Richard Manning, Director of Resources DFID
Sheila Page, ODI
Why developing countries need the international system
Sheila Page, ODI
The questions we are asking in this series are:
- What do developing countries need to achieve?
- How can they respond to what others are asking of them?
- What assistance, either through reforming institutions, to make them more effective and responsive, or though aid would help?
We are emphasising participation by developing countries in government to government negotiations: there is a separate set of questions, to which we may wish to return, and will in our research, on how to ensure that systems are in place to ensure representation of all interests within countries. International institutions and systems must see that both questions are answered to ensure their continued legitimacy.
Developing countries want to participate now becausethey want results from the international system.
Exportsare important for development: whether as a second step after import substitution or as a first step. For access to markets, countries must negotiate. Imports can be liberalised unilaterally: any gains from this are not gains from global institutions. The Uruguay Round was the first time developing countries participated actively in GATT negotiations, asking for some specific points (on agriculture and textiles and clothing), but not so much for general liberalisation (given preferences) as binding commitments to rules from trading partners.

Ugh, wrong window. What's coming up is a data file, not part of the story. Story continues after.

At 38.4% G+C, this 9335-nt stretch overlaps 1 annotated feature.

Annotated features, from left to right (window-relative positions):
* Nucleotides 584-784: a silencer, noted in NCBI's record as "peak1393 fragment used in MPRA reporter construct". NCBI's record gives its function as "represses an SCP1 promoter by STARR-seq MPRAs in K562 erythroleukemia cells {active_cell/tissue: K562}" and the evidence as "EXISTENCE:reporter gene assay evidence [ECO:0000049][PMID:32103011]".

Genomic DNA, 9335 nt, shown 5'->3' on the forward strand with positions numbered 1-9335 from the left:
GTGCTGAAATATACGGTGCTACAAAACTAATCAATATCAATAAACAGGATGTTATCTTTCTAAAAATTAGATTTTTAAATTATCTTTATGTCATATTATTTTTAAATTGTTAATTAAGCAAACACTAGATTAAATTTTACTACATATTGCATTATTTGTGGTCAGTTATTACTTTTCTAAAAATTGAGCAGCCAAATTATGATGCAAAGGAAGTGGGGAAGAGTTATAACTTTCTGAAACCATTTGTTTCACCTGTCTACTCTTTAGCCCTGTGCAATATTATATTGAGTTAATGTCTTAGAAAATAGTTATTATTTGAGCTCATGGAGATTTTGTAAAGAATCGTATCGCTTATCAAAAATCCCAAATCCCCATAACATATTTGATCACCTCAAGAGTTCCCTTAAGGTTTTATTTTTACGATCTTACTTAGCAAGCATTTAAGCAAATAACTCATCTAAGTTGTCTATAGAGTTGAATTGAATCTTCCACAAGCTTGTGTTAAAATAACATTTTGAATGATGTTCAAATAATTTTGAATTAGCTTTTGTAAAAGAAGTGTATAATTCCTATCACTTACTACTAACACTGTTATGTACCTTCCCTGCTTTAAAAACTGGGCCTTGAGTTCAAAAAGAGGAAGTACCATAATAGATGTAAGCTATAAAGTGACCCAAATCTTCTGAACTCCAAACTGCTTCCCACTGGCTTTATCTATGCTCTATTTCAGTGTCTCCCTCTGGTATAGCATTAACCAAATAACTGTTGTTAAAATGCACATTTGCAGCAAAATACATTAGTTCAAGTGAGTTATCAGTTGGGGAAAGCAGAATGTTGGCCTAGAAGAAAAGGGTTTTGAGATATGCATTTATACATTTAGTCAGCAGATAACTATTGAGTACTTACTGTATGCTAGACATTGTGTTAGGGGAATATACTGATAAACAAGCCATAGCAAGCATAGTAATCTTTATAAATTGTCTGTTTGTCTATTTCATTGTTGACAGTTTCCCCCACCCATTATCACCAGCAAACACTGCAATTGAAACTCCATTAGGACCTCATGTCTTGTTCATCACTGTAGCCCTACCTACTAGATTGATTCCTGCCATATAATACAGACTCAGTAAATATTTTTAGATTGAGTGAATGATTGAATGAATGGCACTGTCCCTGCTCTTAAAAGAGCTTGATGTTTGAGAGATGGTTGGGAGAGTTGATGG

The environmentis important: their climates are being altered, and the availability of resources to them to follow same development paths as their predecessors is in question. Some interests are more regional, such as conflict, but here also there is global concern.
This is not entirely new: developing countries have been members of GATT from 1947 (China, South Africa, Zimbabwe, Brazil). They participated in CITES, law of sea, and of course in the UN. On a narrower level, agreements on rivers, even rules of engagement, date back hundreds of years.
But the difference is that now they cannot avoid participating, not only because their own interests are more important, because of the increase in global flows, but because others want commitments or actions from them. They will not be permitted to exclude themselves.
One dramatic shift is in Lomé, from the ACP countries accepting preferences to being asked by the EU for reciprocity. This follows on demands for the more advanced developing countries to offer liberalisation in the Uruguay Round. There are similar trends in environmental agreements, where they are now asked to take on obligations. Even aid is becoming more negotiated: with countries expected to work with donors to set goals and coordinate programmes, sector wide approaches. And, less acceptably, they are blamed for conflict, low labour conditions, etc.
Developing countries have also seen theconsequences of failure. In the Uruguay Round, it is now widely accepted that, except for a few countries, notably in agriculture in the Cairns group and the textiles and clothing group, they did not gain because they did not identify objectives and participate actively. And not gaining means that they lost, at least relatively, and sometimes absolutely. ‘Preference erosion’ is the clearest example.
Globalisation means both increased interdependence and increased regulation.
Interdependence: the increased share of the traditional flows: of trade in output, investment, migration (at least among developing countries), patents and other intellectual property, communications. But there are also new contacts: services are now clearly not ‘non-traded’: not only do we see large expansion in international tourism, business services, etc., but cheaper transport and better communications make areas like health and education fully international. And finally there is the growing awareness that many natural resources are common property, sea, air, fish...